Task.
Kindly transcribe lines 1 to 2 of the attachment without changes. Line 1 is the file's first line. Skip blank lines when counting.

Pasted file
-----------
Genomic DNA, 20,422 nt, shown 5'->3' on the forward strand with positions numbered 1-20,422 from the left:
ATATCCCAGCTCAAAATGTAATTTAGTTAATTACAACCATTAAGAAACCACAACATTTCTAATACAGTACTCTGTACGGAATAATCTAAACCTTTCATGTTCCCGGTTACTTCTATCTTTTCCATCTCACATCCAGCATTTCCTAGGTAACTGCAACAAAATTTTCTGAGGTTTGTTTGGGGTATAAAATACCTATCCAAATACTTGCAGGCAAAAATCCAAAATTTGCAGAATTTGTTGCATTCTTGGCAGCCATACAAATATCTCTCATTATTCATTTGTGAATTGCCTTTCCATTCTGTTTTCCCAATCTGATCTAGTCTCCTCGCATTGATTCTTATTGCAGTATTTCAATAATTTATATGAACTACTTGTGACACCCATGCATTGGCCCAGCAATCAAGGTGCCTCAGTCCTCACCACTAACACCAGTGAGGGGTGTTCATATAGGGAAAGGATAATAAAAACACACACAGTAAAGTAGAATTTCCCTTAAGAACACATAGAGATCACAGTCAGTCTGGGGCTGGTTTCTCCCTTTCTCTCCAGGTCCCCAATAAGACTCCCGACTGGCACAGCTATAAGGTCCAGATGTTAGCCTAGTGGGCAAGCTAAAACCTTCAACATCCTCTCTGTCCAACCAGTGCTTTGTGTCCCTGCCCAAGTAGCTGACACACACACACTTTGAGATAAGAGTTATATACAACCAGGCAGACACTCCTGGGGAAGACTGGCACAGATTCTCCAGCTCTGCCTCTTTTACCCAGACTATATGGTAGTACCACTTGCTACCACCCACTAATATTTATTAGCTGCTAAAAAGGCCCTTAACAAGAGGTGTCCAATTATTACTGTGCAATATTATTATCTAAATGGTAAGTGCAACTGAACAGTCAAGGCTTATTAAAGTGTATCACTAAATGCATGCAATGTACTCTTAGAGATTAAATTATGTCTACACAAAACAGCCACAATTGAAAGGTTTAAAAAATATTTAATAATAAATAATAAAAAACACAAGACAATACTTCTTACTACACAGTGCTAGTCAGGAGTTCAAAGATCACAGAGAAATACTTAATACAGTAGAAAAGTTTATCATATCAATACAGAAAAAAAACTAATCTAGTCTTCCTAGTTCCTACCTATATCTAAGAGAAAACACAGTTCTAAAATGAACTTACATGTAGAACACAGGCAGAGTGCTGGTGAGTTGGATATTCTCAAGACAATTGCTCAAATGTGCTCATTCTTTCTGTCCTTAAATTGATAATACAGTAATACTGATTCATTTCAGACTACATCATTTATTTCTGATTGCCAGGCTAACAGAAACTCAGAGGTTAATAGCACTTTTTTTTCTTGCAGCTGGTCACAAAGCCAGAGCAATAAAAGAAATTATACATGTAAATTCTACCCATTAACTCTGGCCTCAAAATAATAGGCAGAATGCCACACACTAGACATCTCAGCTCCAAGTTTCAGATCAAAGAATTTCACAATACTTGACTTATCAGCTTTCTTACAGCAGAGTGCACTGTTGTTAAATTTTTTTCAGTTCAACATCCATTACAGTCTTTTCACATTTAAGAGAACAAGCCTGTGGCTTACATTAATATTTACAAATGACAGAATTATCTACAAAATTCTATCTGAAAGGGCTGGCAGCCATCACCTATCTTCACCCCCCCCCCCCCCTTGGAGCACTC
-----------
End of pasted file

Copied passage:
Genomic DNA, 20,422 nt, shown 5'->3' on the forward strand with positions numbered 1-20,422 from the left:
ATATCCCAGCTCAAAATGTAATTTAGTTAATTACAACCATTAAGAAACCACAACATTTCTAATACAGTACTCTGTACGGAATAATCTAAACCTTTCATGTTCCCGGTTACTTCTATCTTTTCCATCTCACATCCAGCATTTCCTAGGTAACTGCAACAAAATTTTCTGAGGTTTGTTTGGGGTATAAAATACCTATCCAAATACTTGCAGGCAAAAATCCAAAATTTGCAGAATTTGTTGCATTCTTGGCAGCCATACAAATATCTCTCATTATTCATTTGTGAATTGCCTTTCCATTCTGTTTTCCCAATCTGATCTAGTCTCCTCGCATTGATTCTTATTGCAGTATTTCAATAATTTATATGAACTACTTGTGACACCCATGCATTGGCCCAGCAATCAAGGTGCCTCAGTCCTCACCACTAACACCAGTGAGGGGTGTTCATATAGGGAAAGGATAATAAAAACACACACAGTAAAGTAGAATTTCCCTTAAGAACACATAGAGATCACAGTCAGTCTGGGGCTGGTTTCTCCCTTTCTCTCCAGGTCCCCAATAAGACTCCCGACTGGCACAGCTATAAGGTCCAGATGTTAGCCTAGTGGGCAAGCTAAAACCTTCAACATCCTCTCTGTCCAACCAGTGCTTTGTGTCCCTGCCCAAGTAGCTGACACACACACACTTTGAGATAAGAGTTATATACAACCAGGCAGACACTCCTGGGGAAGACTGGCACAGATTCTCCAGCTCTGCCTCTTTTACCCAGACTATATGGTAGTACCACTTGCTACCACCCACTAATATTTATTAGCTGCTAAAAAGGCCCTTAACAAGAGGTGTCCAATTATTACTGTGCAATATTATTATCTAAATGGTAAGTGCAACTGAACAGTCAAGGCTTATTAAAGTGTATCACTAAATGCATGCAATGTACTCTTAGAGATTAAATTATGTCTACACAAAACAGCCACAATTGAAAGGTTTAAAAAATATTTAATAATAAATAATAAAAAACACAAGACAATACTTCTTACTACACAGTGCTAGTCAGGAGTTCAAAGATCACAGAGAAATACTTAATACAGTAGAAAAGTTTATCATATCAATACAGAAAAAAAACTAATCTAGTCTTCCTAGTTCCTACCTATATCTAAGAGAAAACACAGTTCTAAAATGAACTTACATGTAGAACACAGGCAGAGTGCTGGTGAGTTGGATATTCTCAAGACAATTGCTCAAATGTGCTCATTCTTTCTGTCCTTAAATTGATAATACAGTAATACTGATTCATTTCAGACTACATCATTTATTTCTGATTGCCAGGCTAACAGAAACTCAGAGGTTAATAGCACTTTTTTTTCTTGCAGCTGGTCACAAAGCCAGAGCAATAAAAGAAATTATACATGTAAATTCTACCCATTAACTCTGGCCTCAAAATAATAGGCAGAATGCCACACACTAGACATCTCAGCTCCAAGTTTCAGATCAAAGAATTTCACAATACTTGACTTATCAGCTTTCTTACAGCAGAGTGCACTGTTGTTAAATTTTTTTCAGTTCAACATCCATTACAGTCTTTTCACATTTAAGAGAACAAGCCTGTGGCTTACATTAATATTTACAAATGACAGAATTATCTACAAAATTCTATCTGAAAGGGCTGGCAGCCATCACCTATCTTCACCCCCCCCCCCCCCTTGGAGCACTC